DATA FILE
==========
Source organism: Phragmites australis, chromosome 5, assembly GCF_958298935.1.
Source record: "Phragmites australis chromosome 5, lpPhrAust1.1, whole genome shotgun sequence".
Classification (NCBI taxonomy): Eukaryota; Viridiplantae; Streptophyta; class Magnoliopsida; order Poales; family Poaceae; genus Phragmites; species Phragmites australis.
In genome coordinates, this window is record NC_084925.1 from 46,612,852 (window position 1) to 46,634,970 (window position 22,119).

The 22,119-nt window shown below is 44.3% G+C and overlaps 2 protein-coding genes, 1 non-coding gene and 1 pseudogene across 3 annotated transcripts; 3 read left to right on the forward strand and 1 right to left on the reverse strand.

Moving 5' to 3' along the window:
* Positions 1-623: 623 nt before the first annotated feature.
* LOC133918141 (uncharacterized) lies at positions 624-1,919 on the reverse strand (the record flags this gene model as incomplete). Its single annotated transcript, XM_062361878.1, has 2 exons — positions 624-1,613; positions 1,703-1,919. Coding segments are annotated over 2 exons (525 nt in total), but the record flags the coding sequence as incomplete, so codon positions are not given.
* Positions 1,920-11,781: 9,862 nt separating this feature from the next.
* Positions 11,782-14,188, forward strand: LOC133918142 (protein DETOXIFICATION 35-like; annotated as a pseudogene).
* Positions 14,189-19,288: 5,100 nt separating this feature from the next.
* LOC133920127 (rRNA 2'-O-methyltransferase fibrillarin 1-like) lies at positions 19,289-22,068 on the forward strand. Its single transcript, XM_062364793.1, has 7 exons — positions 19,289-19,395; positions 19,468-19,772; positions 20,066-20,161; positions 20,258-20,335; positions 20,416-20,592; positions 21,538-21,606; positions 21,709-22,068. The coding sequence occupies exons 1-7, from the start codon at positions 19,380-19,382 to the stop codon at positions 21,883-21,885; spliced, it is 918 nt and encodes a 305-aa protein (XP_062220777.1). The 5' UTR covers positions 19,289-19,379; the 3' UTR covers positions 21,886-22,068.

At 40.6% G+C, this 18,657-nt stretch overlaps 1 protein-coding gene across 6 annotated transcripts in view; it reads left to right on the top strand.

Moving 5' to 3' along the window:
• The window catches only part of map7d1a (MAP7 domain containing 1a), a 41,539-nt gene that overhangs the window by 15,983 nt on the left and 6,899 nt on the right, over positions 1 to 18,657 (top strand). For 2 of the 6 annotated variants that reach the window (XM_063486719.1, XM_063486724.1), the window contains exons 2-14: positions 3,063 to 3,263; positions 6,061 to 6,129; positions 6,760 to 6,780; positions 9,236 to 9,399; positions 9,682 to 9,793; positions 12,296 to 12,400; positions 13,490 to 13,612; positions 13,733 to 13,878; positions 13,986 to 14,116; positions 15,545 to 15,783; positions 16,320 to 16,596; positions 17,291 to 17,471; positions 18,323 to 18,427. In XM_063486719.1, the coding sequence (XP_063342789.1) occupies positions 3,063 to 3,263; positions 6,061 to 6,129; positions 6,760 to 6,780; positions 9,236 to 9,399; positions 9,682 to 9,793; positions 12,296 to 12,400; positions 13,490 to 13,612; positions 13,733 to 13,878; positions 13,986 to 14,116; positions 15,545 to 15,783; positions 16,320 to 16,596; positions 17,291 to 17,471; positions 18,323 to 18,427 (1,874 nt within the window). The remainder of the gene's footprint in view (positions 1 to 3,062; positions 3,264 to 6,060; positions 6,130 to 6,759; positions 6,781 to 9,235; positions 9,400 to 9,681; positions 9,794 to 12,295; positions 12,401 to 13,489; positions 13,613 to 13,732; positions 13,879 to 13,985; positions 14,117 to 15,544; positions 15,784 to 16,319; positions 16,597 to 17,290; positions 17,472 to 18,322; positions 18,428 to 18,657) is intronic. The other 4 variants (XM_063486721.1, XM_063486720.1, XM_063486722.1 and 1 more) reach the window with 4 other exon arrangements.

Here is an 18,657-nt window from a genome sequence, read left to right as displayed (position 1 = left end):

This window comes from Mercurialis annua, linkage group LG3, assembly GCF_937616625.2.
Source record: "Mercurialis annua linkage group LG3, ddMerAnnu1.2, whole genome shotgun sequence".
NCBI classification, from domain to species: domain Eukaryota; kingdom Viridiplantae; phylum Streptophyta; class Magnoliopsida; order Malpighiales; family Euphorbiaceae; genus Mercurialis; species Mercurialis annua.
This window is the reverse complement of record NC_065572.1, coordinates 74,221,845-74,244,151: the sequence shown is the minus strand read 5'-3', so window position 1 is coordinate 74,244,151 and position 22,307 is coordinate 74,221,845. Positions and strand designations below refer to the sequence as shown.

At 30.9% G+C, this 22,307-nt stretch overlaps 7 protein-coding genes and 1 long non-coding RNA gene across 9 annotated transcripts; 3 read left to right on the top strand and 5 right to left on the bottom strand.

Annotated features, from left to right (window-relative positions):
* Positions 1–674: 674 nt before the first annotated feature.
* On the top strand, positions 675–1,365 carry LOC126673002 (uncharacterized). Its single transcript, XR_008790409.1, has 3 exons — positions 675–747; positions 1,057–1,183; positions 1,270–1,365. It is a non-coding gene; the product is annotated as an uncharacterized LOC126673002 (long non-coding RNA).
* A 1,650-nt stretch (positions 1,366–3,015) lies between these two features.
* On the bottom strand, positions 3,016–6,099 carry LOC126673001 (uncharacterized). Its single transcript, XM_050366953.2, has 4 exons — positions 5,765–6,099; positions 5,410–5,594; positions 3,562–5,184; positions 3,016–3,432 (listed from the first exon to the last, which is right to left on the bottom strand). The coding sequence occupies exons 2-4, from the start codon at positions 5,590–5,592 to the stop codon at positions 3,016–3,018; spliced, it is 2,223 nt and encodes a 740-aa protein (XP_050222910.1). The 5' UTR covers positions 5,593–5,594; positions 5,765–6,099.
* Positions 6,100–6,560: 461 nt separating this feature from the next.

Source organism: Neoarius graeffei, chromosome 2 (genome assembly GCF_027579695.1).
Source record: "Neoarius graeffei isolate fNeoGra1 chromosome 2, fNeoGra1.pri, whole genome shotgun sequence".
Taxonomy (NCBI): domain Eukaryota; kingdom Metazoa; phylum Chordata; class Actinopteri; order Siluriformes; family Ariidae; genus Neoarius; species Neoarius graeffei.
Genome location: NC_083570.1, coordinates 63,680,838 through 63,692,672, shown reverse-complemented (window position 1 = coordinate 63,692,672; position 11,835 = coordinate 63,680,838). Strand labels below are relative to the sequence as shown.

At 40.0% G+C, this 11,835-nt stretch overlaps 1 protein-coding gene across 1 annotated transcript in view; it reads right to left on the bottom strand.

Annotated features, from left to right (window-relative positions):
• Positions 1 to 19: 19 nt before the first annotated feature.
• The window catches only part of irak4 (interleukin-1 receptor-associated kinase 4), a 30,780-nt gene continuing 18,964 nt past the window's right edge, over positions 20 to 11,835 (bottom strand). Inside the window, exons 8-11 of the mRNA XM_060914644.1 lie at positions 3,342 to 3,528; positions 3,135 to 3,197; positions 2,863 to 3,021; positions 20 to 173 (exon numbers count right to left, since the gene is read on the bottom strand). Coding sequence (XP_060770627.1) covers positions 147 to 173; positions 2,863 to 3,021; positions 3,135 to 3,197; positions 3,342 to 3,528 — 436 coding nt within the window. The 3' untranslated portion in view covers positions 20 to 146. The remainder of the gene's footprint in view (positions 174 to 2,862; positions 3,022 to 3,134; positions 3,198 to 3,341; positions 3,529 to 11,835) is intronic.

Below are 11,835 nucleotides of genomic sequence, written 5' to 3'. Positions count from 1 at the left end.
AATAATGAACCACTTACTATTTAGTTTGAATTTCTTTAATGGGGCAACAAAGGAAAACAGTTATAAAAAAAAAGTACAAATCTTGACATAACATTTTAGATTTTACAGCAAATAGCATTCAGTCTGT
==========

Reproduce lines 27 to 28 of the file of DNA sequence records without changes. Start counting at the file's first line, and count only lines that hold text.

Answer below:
* Positions 6,100–6,560: 461 nt separating this feature from the next.

Source organism: Neoarius graeffei, chromosome 2 (genome assembly GCF_027579695.1).